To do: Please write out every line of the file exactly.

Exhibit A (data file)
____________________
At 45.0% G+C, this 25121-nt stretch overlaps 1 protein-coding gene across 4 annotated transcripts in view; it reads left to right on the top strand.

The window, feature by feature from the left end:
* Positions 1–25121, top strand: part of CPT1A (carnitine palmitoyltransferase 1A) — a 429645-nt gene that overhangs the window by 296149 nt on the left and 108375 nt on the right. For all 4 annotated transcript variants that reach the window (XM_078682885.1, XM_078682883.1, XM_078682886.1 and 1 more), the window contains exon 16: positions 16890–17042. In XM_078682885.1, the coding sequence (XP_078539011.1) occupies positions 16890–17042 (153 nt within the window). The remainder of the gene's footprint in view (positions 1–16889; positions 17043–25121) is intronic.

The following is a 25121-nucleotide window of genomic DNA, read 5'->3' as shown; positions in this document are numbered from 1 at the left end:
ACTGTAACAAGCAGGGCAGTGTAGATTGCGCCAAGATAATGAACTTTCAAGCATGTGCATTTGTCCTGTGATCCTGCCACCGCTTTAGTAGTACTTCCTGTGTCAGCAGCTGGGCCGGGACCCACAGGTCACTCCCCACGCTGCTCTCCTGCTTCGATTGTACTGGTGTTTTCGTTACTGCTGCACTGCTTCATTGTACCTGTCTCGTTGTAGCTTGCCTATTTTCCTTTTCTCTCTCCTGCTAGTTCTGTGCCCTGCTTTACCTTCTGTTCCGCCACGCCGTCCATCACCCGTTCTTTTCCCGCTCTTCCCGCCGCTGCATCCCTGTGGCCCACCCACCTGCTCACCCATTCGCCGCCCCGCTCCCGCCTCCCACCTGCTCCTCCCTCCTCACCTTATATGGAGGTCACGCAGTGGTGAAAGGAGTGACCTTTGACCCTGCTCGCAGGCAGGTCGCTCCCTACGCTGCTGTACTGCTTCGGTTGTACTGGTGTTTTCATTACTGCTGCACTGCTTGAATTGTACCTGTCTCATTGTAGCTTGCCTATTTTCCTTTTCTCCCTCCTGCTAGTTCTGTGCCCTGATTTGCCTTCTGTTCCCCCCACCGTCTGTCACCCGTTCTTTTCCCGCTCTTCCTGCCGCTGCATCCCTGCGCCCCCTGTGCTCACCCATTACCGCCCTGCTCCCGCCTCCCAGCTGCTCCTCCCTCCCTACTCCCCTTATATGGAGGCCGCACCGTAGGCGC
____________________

At 45.0% G+C, this 25121-nt stretch overlaps 1 protein-coding gene across 4 annotated transcripts in view; it reads left to right on the top strand.

The window, feature by feature from the left end:
* Positions 1–25121, top strand: part of CPT1A (carnitine palmitoyltransferase 1A) — a 429645-nt gene that overhangs the window by 296149 nt on the left and 108375 nt on the right. For all 4 annotated transcript variants that reach the window (XM_078682885.1, XM_078682883.1, XM_078682886.1 and 1 more), the window contains exon 16: positions 16890–17042. In XM_078682885.1, the coding sequence (XP_078539011.1) occupies positions 16890–17042 (153 nt within the window). The remainder of the gene's footprint in view (positions 1–16889; positions 17043–25121) is intronic.

The following is a 25121-nucleotide window of genomic DNA, read 5'->3' as shown; positions in this document are numbered from 1 at the left end:
ACTGTAACAAGCAGGGCAGTGTAGATTGCGCCAAGATAATGAACTTTCAAGCATGTGCATTTGTCCTGTGATCCTGCCACCGCTTTAGTAGTACTTCCTGTGTCAGCAGCTGGGCCGGGACCCACAGGTCACTCCCCACGCTGCTCTCCTGCTTCGATTGTACTGGTGTTTTCGTTACTGCTGCACTGCTTCATTGTACCTGTCTCGTTGTAGCTTGCCTATTTTCCTTTTCTCTCTCCTGCTAGTTCTGTGCCCTGCTTTACCTTCTGTTCCGCCACGCCGTCCATCACCCGTTCTTTTCCCGCTCTTCCCGCCGCTGCATCCCTGTGGCCCACCCACCTGCTCACCCATTCGCCGCCCCGCTCCCGCCTCCCACCTGCTCCTCCCTCCTCACCTTATATGGAGGTCACGCAGTGGTGAAAGGAGTGACCTTTGACCCTGCTCGCAGGCAGGTCGCTCCCTACGCTGCTGTACTGCTTCGGTTGTACTGGTGTTTTCATTACTGCTGCACTGCTTGAATTGTACCTGTCTCATTGTAGCTTGCCTATTTTCCTTTTCTCCCTCCTGCTAGTTCTGTGCCCTGATTTGCCTTCTGTTCCCCCCACCGTCTGTCACCCGTTCTTTTCCCGCTCTTCCTGCCGCTGCATCCCTGCGCCCCCTGTGCTCACCCATTACCGCCCTGCTCCCGCCTCCCAGCTGCTCCTCCCTCCCTACTCCCCTTATATGGAGGCCGCACCGTAGGCGC